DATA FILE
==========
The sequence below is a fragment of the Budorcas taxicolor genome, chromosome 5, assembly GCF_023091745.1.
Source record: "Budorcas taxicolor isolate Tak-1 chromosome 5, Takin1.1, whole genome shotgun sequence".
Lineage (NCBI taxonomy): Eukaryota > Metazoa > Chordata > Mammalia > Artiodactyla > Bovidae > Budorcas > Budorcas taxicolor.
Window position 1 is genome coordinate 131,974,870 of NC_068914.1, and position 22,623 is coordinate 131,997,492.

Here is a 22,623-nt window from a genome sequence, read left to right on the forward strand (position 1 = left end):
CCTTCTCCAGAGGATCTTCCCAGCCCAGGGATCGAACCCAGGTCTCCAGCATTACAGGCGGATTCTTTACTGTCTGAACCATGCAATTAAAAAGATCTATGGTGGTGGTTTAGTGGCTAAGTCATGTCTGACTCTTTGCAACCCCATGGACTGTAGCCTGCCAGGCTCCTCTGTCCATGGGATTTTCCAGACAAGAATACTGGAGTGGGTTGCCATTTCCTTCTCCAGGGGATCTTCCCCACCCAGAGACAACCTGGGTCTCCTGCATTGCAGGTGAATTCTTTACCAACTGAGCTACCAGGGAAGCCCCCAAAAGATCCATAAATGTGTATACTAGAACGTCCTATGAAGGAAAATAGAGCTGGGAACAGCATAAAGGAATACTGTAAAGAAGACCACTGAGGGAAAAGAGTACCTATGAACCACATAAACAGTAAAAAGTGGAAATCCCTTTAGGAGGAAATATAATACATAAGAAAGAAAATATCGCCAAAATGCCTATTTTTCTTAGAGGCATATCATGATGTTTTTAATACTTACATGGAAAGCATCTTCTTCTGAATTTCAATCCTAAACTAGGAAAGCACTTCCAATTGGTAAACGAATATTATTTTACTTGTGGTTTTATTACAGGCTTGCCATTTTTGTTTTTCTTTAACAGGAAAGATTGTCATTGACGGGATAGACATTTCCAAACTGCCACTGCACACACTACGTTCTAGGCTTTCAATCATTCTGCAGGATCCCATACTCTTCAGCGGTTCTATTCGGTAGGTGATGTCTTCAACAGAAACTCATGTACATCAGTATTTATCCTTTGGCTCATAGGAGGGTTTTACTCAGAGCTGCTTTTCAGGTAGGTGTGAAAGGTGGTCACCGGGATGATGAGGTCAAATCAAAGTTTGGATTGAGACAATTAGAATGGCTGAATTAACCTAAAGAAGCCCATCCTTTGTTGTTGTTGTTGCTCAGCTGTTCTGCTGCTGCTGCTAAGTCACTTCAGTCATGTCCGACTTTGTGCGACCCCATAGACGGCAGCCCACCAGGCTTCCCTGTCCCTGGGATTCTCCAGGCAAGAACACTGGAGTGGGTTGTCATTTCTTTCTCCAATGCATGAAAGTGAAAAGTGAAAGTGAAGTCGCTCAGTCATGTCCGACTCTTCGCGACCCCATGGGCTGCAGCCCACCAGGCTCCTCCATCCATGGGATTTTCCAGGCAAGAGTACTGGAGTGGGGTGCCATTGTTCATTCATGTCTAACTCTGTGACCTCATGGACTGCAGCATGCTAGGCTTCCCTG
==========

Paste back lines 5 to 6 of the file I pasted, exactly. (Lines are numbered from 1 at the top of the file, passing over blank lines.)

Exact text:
Here is a 22,623-nt window from a genome sequence, read left to right on the forward strand (position 1 = left end):
CCTTCTCCAGAGGATCTTCCCAGCCCAGGGATCGAACCCAGGTCTCCAGCATTACAGGCGGATTCTTTACTGTCTGAACCATGCAATTAAAAAGATCTATGGTGGTGGTTTAGTGGCTAAGTCATGTCTGACTCTTTGCAACCCCATGGACTGTAGCCTGCCAGGCTCCTCTGTCCATGGGATTTTCCAGACAAGAATACTGGAGTGGGTTGCCATTTCCTTCTCCAGGGGATCTTCCCCACCCAGAGACAACCTGGGTCTCCTGCATTGCAGGTGAATTCTTTACCAACTGAGCTACCAGGGAAGCCCCCAAAAGATCCATAAATGTGTATACTAGAACGTCCTATGAAGGAAAATAGAGCTGGGAACAGCATAAAGGAATACTGTAAAGAAGACCACTGAGGGAAAAGAGTACCTATGAACCACATAAACAGTAAAAAGTGGAAATCCCTTTAGGAGGAAATATAATACATAAGAAAGAAAATATCGCCAAAATGCCTATTTTTCTTAGAGGCATATCATGATGTTTTTAATACTTACATGGAAAGCATCTTCTTCTGAATTTCAATCCTAAACTAGGAAAGCACTTCCAATTGGTAAACGAATATTATTTTACTTGTGGTTTTATTACAGGCTTGCCATTTTTGTTTTTCTTTAACAGGAAAGATTGTCATTGACGGGATAGACATTTCCAAACTGCCACTGCACACACTACGTTCTAGGCTTTCAATCATTCTGCAGGATCCCATACTCTTCAGCGGTTCTATTCGGTAGGTGATGTCTTCAACAGAAACTCATGTACATCAGTATTTATCCTTTGGCTCATAGGAGGGTTTTACTCAGAGCTGCTTTTCAGGTAGGTGTGAAAGGTGGTCACCGGGATGATGAGGTCAAATCAAAGTTTGGATTGAGACAATTAGAATGGCTGAATTAACCTAAAGAAGCCCATCCTTTGTTGTTGTTGTTGCTCAGCTGTTCTGCTGCTGCTGCTAAGTCACTTCAGTCATGTCCGACTTTGTGCGACCCCATAGACGGCAGCCCACCAGGCTTCCCTGTCCCTGGGATTCTCCAGGCAAGAACACTGGAGTGGGTTGTCATTTCTTTCTCCAATGCATGAAAGTGAAAAGTGAAAGTGAAGTCGCTCAGTCATGTCCGACTCTTCGCGACCCCATGGGCTGCAGCCCACCAGGCTCCTCCATCCATGGGATTTTCCAGGCAAGAGTACTGGAGTGGGGTGCCATTGTTCATTCATGTCTAACTCTGTGACCTCATGGACTGCAGCATGCTAGGCTTCCCTG